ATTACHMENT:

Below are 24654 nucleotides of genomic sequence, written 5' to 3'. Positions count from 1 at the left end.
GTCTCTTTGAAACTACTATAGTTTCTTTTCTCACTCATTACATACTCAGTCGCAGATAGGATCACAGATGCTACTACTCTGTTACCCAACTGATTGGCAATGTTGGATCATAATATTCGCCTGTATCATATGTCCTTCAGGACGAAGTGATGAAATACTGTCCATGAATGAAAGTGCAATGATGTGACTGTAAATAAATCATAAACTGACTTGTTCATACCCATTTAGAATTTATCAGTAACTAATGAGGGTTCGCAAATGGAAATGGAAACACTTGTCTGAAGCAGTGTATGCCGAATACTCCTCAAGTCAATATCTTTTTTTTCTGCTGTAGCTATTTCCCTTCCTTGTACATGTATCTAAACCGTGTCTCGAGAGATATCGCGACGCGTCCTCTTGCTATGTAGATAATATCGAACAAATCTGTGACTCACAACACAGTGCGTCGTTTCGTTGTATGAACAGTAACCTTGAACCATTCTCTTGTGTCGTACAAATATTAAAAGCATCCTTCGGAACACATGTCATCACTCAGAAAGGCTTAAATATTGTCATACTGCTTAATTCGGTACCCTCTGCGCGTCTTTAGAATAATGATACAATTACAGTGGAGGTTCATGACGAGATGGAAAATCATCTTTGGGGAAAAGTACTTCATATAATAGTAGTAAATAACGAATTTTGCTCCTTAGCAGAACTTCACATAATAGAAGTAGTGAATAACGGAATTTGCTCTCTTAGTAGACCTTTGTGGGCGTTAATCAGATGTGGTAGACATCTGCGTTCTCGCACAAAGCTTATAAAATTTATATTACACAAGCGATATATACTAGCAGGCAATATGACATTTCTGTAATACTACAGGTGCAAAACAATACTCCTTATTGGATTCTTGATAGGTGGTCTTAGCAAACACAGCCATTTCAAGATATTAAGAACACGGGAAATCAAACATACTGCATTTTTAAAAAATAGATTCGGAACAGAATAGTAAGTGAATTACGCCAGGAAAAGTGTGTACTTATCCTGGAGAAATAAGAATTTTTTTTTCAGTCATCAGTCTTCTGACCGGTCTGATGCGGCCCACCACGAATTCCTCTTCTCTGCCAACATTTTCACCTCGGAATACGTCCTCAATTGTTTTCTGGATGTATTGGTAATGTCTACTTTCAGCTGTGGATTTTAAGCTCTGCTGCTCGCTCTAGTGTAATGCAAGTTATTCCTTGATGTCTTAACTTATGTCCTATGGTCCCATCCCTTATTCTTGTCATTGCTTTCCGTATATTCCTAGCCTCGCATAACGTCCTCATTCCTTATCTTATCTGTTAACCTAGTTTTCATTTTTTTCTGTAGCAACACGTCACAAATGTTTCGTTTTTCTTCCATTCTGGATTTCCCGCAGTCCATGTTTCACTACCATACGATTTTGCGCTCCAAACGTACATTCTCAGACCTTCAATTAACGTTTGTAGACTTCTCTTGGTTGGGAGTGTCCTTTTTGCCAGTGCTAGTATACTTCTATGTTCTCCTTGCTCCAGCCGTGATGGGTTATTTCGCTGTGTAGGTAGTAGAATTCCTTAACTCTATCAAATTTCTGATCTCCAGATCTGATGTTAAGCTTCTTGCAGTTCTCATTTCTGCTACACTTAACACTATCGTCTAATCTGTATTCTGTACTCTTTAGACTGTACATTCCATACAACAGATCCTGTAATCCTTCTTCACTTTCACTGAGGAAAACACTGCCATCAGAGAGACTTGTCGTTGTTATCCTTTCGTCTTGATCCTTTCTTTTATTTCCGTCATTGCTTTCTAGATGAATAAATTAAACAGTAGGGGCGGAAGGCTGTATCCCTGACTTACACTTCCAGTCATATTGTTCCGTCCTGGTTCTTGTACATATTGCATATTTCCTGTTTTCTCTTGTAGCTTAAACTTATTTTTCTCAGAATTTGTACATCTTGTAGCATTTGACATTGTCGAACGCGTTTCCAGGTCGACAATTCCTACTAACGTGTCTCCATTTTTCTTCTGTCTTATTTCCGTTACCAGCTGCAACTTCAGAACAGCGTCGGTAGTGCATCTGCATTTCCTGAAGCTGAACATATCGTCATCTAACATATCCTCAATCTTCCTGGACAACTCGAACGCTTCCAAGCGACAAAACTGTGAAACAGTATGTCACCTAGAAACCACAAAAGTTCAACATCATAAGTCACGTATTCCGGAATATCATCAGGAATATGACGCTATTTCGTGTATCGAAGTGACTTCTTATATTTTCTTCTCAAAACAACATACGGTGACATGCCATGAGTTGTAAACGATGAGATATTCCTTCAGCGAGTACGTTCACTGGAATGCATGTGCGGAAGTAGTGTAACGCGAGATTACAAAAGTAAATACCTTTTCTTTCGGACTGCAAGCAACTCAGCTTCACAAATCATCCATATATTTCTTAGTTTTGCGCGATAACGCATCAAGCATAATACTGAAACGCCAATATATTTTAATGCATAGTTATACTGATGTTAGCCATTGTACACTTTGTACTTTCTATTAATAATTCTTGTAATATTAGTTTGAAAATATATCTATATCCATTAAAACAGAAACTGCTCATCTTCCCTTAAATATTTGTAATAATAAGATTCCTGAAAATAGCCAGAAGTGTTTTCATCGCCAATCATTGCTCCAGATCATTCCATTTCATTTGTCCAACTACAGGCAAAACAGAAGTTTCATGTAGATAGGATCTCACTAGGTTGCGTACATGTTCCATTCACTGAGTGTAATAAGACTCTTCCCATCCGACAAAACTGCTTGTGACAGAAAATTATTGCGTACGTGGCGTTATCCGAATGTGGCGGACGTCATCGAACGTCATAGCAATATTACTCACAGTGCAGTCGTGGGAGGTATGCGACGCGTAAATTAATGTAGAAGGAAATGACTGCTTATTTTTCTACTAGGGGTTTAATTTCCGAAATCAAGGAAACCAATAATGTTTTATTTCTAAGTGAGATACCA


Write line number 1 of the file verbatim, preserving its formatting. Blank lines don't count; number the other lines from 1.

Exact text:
Below are 24654 nucleotides of genomic sequence, written 5' to 3'. Positions count from 1 at the left end.